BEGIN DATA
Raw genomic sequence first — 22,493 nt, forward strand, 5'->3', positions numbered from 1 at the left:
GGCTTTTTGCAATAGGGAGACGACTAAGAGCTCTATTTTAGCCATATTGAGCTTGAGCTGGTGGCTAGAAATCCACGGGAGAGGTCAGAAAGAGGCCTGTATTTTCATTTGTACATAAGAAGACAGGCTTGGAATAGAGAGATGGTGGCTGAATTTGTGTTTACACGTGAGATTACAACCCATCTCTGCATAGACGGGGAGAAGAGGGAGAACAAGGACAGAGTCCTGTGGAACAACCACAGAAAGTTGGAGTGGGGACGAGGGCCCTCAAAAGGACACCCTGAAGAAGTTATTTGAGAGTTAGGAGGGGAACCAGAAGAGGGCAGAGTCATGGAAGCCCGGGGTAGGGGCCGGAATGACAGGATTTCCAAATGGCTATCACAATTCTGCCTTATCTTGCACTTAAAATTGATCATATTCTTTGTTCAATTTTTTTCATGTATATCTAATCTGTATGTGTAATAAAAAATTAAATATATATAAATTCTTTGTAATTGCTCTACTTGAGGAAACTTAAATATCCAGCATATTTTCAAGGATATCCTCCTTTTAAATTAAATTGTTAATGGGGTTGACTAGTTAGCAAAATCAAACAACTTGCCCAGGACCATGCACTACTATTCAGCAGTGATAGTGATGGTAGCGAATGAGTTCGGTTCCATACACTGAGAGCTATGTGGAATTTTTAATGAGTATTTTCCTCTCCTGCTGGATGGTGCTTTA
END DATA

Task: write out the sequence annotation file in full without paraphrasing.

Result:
Raw genomic sequence first — 22,493 nt, forward strand, 5'->3', positions numbered from 1 at the left:
GGCTTTTTGCAATAGGGAGACGACTAAGAGCTCTATTTTAGCCATATTGAGCTTGAGCTGGTGGCTAGAAATCCACGGGAGAGGTCAGAAAGAGGCCTGTATTTTCATTTGTACATAAGAAGACAGGCTTGGAATAGAGAGATGGTGGCTGAATTTGTGTTTACACGTGAGATTACAACCCATCTCTGCATAGACGGGGAGAAGAGGGAGAACAAGGACAGAGTCCTGTGGAACAACCACAGAAAGTTGGAGTGGGGACGAGGGCCCTCAAAAGGACACCCTGAAGAAGTTATTTGAGAGTTAGGAGGGGAACCAGAAGAGGGCAGAGTCATGGAAGCCCGGGGTAGGGGCCGGAATGACAGGATTTCCAAATGGCTATCACAATTCTGCCTTATCTTGCACTTAAAATTGATCATATTCTTTGTTCAATTTTTTTCATGTATATCTAATCTGTATGTGTAATAAAAAATTAAATATATATAAATTCTTTGTAATTGCTCTACTTGAGGAAACTTAAATATCCAGCATATTTTCAAGGATATCCTCCTTTTAAATTAAATTGTTAATGGGGTTGACTAGTTAGCAAAATCAAACAACTTGCCCAGGACCATGCACTACTATTCAGCAGTGATAGTGATGGTAGCGAATGAGTTCGGTTCCATACACTGAGAGCTATGTGGAATTTTTAATGAGTATTTTCCTCTCCTGCTGGATGGTGCTTTA